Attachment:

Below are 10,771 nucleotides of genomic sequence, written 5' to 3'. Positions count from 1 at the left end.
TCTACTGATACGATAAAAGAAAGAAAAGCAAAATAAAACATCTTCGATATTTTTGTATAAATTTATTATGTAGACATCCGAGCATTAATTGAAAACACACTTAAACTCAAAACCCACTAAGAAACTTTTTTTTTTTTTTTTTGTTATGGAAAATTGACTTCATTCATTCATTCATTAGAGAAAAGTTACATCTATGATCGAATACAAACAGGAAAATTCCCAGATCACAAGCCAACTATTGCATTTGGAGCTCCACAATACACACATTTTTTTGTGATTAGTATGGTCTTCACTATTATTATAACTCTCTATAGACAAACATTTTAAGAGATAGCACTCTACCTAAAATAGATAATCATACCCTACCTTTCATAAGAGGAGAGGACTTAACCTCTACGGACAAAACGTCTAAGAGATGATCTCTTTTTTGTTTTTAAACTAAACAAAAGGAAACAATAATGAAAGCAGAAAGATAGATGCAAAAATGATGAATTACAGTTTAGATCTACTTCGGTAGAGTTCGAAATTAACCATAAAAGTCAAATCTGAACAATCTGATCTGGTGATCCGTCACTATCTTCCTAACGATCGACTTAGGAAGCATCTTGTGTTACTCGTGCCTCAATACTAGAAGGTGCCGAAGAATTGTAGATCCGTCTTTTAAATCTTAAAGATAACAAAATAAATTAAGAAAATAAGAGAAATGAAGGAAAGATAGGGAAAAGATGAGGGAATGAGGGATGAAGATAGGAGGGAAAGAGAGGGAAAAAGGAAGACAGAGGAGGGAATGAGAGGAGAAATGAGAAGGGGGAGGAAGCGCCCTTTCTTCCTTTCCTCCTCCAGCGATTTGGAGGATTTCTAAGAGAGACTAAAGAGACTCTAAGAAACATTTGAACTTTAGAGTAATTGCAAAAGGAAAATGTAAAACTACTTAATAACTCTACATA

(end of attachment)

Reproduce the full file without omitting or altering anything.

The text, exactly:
Below are 10,771 nucleotides of genomic sequence, written 5' to 3'. Positions count from 1 at the left end.
TCTACTGATACGATAAAAGAAAGAAAAGCAAAATAAAACATCTTCGATATTTTTGTATAAATTTATTATGTAGACATCCGAGCATTAATTGAAAACACACTTAAACTCAAAACCCACTAAGAAACTTTTTTTTTTTTTTTTTGTTATGGAAAATTGACTTCATTCATTCATTCATTAGAGAAAAGTTACATCTATGATCGAATACAAACAGGAAAATTCCCAGATCACAAGCCAACTATTGCATTTGGAGCTCCACAATACACACATTTTTTTGTGATTAGTATGGTCTTCACTATTATTATAACTCTCTATAGACAAACATTTTAAGAGATAGCACTCTACCTAAAATAGATAATCATACCCTACCTTTCATAAGAGGAGAGGACTTAACCTCTACGGACAAAACGTCTAAGAGATGATCTCTTTTTTGTTTTTAAACTAAACAAAAGGAAACAATAATGAAAGCAGAAAGATAGATGCAAAAATGATGAATTACAGTTTAGATCTACTTCGGTAGAGTTCGAAATTAACCATAAAAGTCAAATCTGAACAATCTGATCTGGTGATCCGTCACTATCTTCCTAACGATCGACTTAGGAAGCATCTTGTGTTACTCGTGCCTCAATACTAGAAGGTGCCGAAGAATTGTAGATCCGTCTTTTAAATCTTAAAGATAACAAAATAAATTAAGAAAATAAGAGAAATGAAGGAAAGATAGGGAAAAGATGAGGGAATGAGGGATGAAGATAGGAGGGAAAGAGAGGGAAAAAGGAAGACAGAGGAGGGAATGAGAGGAGAAATGAGAAGGGGGAGGAAGCGCCCTTTCTTCCTTTCCTCCTCCAGCGATTTGGAGGATTTCTAAGAGAGACTAAAGAGACTCTAAGAAACATTTGAACTTTAGAGTAATTGCAAAAGGAAAATGTAAAACTACTTAATAACTCTACATA